Sometimes when we’re so absorbed in photographing, we forget that our cameras have battery limits. It wouldn’t be a problem if we brought a spare, but if you only brought the one attached to your camera you’ll have to make efforts to preserve it for as long as possible. Here are a few tips on how to do just that:
Auto Power Saving
Most cameras nowadays are equipped with this feature. This feature functions as an automatic shutdown when the camera is idle. Activate this feature, and when you really need to save that battery power, set it to its shortest idle period.
Always use original batteries made by the manufacturer of your camera. Original batteries have precise voltage and amperage for your device. Non-original, 3rd party batteries often experience degradation in quality in a relatively short while. Sure, the original brands are more expensive, but I promise you that you’ll get what you paid for.
Reduce the use of the internal flash to the bare minimum. This is one of the ways your device will drain battery in no time.
Format and Resolution
Before starting to photograph, it’s best you first think of the objects you want to shoot. Adjust the resolution with the shoot’s object. The use of high resolutions and RAW format will drain battery quicker than if you were to shoot in low or medium resolution in JPEG format.
Like the use of flash, it’s best you minimize the use of the LCD screen. Use the viewfinder as much as possible and turn off the LCD screen if the battery starts to get critical. But there are several digital cameras, especially compact pocket cameras, that doesn’t have this deactivation feature. If that’s the case, adjust the brightness to its most dim.
Turn off any unnecessary features
Use only the features you are going to be actively using in your photoshoot. For example you can turn off the noise-reduction feature of your camera because this can be done later using a post-processing computer software.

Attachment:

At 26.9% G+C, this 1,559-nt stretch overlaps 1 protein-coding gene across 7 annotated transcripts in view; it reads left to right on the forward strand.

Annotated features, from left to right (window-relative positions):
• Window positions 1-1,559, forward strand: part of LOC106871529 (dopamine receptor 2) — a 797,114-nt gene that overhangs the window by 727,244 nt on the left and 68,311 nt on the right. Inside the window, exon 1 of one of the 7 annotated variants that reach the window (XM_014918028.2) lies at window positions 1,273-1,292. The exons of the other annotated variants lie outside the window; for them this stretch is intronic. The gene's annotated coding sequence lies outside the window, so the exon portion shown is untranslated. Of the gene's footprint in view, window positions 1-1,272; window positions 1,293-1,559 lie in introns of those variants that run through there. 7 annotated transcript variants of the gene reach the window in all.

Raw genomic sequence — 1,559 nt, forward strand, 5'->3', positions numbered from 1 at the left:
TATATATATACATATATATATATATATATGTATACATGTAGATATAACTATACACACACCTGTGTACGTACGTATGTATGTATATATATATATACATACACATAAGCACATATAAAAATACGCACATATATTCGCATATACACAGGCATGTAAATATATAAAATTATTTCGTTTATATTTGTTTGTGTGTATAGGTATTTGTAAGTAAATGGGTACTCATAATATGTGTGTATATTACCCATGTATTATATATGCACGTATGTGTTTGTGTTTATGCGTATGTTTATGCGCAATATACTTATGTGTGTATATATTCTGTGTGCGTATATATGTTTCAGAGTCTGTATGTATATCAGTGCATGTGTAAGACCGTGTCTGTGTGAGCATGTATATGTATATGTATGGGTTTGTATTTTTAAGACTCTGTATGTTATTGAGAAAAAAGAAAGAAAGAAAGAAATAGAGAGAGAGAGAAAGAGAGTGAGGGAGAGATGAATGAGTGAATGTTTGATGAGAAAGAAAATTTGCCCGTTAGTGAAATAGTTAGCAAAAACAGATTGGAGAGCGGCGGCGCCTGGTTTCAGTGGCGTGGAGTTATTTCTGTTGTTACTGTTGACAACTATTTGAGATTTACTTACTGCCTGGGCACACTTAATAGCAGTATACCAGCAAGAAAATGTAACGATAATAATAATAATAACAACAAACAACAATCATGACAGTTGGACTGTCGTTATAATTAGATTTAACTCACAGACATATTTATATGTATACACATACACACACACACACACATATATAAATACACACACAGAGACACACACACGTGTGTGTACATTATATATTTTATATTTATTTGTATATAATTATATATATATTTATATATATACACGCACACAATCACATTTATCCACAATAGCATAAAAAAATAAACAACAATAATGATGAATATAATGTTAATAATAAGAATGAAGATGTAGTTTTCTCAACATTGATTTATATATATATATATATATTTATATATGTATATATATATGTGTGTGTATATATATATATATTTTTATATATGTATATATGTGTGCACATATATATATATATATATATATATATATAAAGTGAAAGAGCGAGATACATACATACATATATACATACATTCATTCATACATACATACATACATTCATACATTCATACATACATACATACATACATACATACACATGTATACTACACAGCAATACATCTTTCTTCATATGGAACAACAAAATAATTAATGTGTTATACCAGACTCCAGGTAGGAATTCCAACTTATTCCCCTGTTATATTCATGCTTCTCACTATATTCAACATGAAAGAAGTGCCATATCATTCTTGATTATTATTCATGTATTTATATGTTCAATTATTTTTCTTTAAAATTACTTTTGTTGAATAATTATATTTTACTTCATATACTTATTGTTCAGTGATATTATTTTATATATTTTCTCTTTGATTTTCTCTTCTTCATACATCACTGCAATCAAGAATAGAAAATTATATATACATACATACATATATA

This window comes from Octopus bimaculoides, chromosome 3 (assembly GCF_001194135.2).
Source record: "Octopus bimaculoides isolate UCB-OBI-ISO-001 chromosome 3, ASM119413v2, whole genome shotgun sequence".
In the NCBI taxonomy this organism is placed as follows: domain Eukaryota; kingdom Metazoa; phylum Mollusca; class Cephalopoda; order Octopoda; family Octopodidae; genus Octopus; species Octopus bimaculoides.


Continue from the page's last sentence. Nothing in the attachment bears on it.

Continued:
Preserve Your Batteries
Remove batteries from your camera when you won’t be using your camera for an extended period of time. And also don’t store your cameras for long periods of times with an uncharged battery attached.
The use of Zoom (on a compact pocket camera)
The use of this feature should also be minimized. When you zoom, the automatic motor which moves the lens are at work. This also uses battery power.
Battery will run out quicker in cold temperatures, even if it’s not in use. If you’re photographing on mountain or other low-temperature terrains, remove your battery when your camera isn’t in use. Keep the removed battery in your pocket. This will warm up the batteries, further preserving the battery’s power.
Refrain from excessively viewing your photos from your camera. It’s best to do your selections in your computer.
Minimize the half-pressing of the camera’s trigger button.
To focus, digital cameras usually has the auto focus triggered by half-pressing the camera’s trigger button. Don’t press this too often. Compose until you are satisfied with what you see in the viewfinder before touching the trigger button.
The result of a shot is usually shown for a few seconds on the camera LCD screen. This feature can be and should be turned off. Or at the least, decrease the amount of preview time for each shot.